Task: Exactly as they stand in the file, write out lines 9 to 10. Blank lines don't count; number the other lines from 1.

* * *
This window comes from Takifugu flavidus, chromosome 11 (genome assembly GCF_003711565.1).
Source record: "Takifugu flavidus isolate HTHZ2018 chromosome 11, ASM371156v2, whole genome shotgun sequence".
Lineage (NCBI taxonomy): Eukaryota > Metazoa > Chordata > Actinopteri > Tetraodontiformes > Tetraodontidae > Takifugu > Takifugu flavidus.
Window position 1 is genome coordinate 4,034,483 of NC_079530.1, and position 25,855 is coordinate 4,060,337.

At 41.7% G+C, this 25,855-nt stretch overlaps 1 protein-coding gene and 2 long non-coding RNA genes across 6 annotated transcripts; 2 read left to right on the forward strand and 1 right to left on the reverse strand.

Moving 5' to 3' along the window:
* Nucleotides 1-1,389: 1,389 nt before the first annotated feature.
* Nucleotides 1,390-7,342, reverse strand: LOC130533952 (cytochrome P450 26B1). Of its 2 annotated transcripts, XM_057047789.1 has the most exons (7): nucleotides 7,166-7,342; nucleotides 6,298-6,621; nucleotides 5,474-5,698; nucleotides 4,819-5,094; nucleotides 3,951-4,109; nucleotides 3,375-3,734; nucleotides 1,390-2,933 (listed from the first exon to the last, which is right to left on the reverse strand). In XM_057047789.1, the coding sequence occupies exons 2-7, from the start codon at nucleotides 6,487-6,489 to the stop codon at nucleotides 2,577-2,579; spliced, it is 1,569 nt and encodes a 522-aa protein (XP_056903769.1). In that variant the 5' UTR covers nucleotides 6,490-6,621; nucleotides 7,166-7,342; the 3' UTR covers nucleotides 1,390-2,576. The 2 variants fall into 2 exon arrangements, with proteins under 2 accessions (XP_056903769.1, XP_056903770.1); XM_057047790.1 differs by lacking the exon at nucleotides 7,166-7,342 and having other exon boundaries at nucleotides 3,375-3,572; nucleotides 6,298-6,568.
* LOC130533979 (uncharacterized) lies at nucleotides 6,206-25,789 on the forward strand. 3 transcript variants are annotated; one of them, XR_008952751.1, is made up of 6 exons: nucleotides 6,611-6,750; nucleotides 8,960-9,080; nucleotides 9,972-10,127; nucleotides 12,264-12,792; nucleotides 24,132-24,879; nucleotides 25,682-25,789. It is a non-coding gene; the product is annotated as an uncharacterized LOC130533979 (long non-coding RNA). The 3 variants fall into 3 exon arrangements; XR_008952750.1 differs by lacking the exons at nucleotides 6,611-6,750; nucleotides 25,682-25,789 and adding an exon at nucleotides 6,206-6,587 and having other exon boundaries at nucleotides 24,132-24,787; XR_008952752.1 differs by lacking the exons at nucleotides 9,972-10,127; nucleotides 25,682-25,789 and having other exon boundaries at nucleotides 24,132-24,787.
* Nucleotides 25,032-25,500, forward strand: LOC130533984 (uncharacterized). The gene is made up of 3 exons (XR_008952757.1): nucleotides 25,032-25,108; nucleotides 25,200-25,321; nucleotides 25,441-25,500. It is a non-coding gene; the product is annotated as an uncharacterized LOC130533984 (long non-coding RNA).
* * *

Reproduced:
* LOC130533979 (uncharacterized) lies at nucleotides 6,206-25,789 on the forward strand. 3 transcript variants are annotated; one of them, XR_008952751.1, is made up of 6 exons: nucleotides 6,611-6,750; nucleotides 8,960-9,080; nucleotides 9,972-10,127; nucleotides 12,264-12,792; nucleotides 24,132-24,879; nucleotides 25,682-25,789. It is a non-coding gene; the product is annotated as an uncharacterized LOC130533979 (long non-coding RNA). The 3 variants fall into 3 exon arrangements; XR_008952750.1 differs by lacking the exons at nucleotides 6,611-6,750; nucleotides 25,682-25,789 and adding an exon at nucleotides 6,206-6,587 and having other exon boundaries at nucleotides 24,132-24,787; XR_008952752.1 differs by lacking the exons at nucleotides 9,972-10,127; nucleotides 25,682-25,789 and having other exon boundaries at nucleotides 24,132-24,787.
* Nucleotides 25,032-25,500, forward strand: LOC130533984 (uncharacterized). The gene is made up of 3 exons (XR_008952757.1): nucleotides 25,032-25,108; nucleotides 25,200-25,321; nucleotides 25,441-25,500. It is a non-coding gene; the product is annotated as an uncharacterized LOC130533984 (long non-coding RNA).